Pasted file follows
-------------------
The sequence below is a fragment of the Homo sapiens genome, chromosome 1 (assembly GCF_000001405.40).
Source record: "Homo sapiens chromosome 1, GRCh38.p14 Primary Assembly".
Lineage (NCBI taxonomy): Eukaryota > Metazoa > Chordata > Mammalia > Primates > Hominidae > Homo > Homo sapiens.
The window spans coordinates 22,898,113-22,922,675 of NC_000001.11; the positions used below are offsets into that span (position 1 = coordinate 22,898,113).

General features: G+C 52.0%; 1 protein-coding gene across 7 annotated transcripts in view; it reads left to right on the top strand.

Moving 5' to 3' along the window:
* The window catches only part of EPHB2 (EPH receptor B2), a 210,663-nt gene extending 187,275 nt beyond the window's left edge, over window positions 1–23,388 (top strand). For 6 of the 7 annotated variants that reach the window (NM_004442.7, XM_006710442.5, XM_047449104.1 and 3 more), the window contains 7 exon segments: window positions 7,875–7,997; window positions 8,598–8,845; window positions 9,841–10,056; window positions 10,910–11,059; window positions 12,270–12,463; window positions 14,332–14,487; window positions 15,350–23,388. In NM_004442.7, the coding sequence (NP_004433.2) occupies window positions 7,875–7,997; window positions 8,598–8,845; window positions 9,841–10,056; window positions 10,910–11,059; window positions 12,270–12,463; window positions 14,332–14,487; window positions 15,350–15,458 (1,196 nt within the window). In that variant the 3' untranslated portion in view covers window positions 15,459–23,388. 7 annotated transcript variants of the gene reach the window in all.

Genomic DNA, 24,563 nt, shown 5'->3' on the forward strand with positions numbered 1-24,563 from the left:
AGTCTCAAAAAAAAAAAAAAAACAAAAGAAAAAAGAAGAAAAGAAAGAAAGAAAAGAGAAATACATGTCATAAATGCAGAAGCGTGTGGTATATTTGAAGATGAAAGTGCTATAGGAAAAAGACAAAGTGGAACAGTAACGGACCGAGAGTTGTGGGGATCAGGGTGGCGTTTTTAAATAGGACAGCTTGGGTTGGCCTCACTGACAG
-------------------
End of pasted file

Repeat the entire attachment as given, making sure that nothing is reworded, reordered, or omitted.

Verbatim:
The sequence below is a fragment of the Homo sapiens genome, chromosome 1 (assembly GCF_000001405.40).
Source record: "Homo sapiens chromosome 1, GRCh38.p14 Primary Assembly".
Lineage (NCBI taxonomy): Eukaryota > Metazoa > Chordata > Mammalia > Primates > Hominidae > Homo > Homo sapiens.
The window spans coordinates 22,898,113-22,922,675 of NC_000001.11; the positions used below are offsets into that span (position 1 = coordinate 22,898,113).

General features: G+C 52.0%; 1 protein-coding gene across 7 annotated transcripts in view; it reads left to right on the top strand.

Moving 5' to 3' along the window:
* The window catches only part of EPHB2 (EPH receptor B2), a 210,663-nt gene extending 187,275 nt beyond the window's left edge, over window positions 1–23,388 (top strand). For 6 of the 7 annotated variants that reach the window (NM_004442.7, XM_006710442.5, XM_047449104.1 and 3 more), the window contains 7 exon segments: window positions 7,875–7,997; window positions 8,598–8,845; window positions 9,841–10,056; window positions 10,910–11,059; window positions 12,270–12,463; window positions 14,332–14,487; window positions 15,350–23,388. In NM_004442.7, the coding sequence (NP_004433.2) occupies window positions 7,875–7,997; window positions 8,598–8,845; window positions 9,841–10,056; window positions 10,910–11,059; window positions 12,270–12,463; window positions 14,332–14,487; window positions 15,350–15,458 (1,196 nt within the window). In that variant the 3' untranslated portion in view covers window positions 15,459–23,388. 7 annotated transcript variants of the gene reach the window in all.

Genomic DNA, 24,563 nt, shown 5'->3' on the forward strand with positions numbered 1-24,563 from the left:
AGTCTCAAAAAAAAAAAAAAAACAAAAGAAAAAAGAAGAAAAGAAAGAAAGAAAAGAGAAATACATGTCATAAATGCAGAAGCGTGTGGTATATTTGAAGATGAAAGTGCTATAGGAAAAAGACAAAGTGGAACAGTAACGGACCGAGAGTTGTGGGGATCAGGGTGGCGTTTTTAAATAGGACAGCTTGGGTTGGCCTCACTGACAG